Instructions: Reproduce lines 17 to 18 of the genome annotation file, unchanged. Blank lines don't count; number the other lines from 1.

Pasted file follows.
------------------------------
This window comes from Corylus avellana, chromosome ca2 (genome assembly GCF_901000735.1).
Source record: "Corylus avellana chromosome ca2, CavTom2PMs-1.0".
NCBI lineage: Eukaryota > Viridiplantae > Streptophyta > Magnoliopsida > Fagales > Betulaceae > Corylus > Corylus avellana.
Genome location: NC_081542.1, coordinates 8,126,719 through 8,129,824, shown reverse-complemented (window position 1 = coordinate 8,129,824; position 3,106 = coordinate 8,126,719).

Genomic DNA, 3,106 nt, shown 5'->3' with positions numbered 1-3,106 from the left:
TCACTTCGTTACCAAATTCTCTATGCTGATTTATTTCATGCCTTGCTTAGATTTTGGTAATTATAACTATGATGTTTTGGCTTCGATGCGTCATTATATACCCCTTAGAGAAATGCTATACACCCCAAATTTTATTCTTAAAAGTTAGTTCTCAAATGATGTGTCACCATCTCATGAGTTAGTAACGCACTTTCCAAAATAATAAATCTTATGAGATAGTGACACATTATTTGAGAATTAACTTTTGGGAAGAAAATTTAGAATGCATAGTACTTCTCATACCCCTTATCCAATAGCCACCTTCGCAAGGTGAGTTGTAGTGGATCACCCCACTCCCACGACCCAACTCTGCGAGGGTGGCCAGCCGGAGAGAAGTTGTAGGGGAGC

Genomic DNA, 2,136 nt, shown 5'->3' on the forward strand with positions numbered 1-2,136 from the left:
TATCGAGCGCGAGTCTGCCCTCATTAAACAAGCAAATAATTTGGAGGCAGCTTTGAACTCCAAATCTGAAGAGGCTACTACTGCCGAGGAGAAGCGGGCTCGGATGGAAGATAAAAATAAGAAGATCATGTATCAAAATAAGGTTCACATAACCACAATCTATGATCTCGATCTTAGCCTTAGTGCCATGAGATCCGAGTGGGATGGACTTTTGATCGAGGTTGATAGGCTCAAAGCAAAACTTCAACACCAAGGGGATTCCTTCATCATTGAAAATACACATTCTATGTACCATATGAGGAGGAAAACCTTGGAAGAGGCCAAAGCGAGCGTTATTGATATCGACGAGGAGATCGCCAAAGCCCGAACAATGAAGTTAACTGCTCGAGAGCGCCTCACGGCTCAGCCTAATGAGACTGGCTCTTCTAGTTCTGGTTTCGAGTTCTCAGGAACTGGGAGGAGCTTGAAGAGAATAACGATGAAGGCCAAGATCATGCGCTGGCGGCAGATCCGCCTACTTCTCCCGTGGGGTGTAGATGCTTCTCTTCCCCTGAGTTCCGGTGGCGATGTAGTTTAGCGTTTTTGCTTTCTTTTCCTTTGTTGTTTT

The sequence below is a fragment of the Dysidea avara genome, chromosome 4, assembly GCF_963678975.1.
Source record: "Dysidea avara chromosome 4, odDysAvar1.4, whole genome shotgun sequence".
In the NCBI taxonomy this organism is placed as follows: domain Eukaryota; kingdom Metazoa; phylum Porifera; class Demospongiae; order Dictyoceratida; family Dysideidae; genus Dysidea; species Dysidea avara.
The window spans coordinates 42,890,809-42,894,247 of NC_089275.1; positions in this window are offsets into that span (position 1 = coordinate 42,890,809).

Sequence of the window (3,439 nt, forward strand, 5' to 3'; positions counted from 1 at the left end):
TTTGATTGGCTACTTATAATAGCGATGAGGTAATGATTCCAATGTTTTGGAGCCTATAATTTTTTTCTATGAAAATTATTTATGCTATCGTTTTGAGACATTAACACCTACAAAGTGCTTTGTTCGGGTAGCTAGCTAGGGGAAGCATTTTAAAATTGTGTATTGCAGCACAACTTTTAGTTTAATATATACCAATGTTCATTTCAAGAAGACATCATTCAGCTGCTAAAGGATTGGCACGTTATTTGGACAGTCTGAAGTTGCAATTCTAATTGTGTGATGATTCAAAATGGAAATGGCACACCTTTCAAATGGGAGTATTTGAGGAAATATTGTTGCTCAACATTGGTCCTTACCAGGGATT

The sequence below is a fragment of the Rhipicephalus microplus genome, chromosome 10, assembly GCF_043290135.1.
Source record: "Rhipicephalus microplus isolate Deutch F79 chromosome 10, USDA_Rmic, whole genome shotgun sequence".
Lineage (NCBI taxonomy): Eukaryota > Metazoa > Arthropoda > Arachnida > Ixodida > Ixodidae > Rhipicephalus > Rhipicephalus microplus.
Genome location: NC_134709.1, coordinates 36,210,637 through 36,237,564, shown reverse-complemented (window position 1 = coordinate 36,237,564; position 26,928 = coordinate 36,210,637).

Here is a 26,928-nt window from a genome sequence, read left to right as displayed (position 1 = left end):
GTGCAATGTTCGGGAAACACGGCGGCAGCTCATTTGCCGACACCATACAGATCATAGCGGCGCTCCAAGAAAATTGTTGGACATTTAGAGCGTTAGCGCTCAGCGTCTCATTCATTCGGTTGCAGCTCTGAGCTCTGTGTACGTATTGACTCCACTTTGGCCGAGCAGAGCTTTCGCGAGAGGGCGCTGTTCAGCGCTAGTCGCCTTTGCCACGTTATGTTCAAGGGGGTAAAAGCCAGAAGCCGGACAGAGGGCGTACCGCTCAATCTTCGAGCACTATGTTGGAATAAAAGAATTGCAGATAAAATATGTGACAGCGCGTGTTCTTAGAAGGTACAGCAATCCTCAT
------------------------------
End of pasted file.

Lineage (NCBI taxonomy): Eukaryota > Metazoa > Arthropoda > Arachnida > Ixodida > Ixodidae > Rhipicephalus > Rhipicephalus microplus.
Genome location: NC_134709.1, coordinates 36,210,637 through 36,237,564, shown reverse-complemented (window position 1 = coordinate 36,237,564; position 26,928 = coordinate 36,210,637).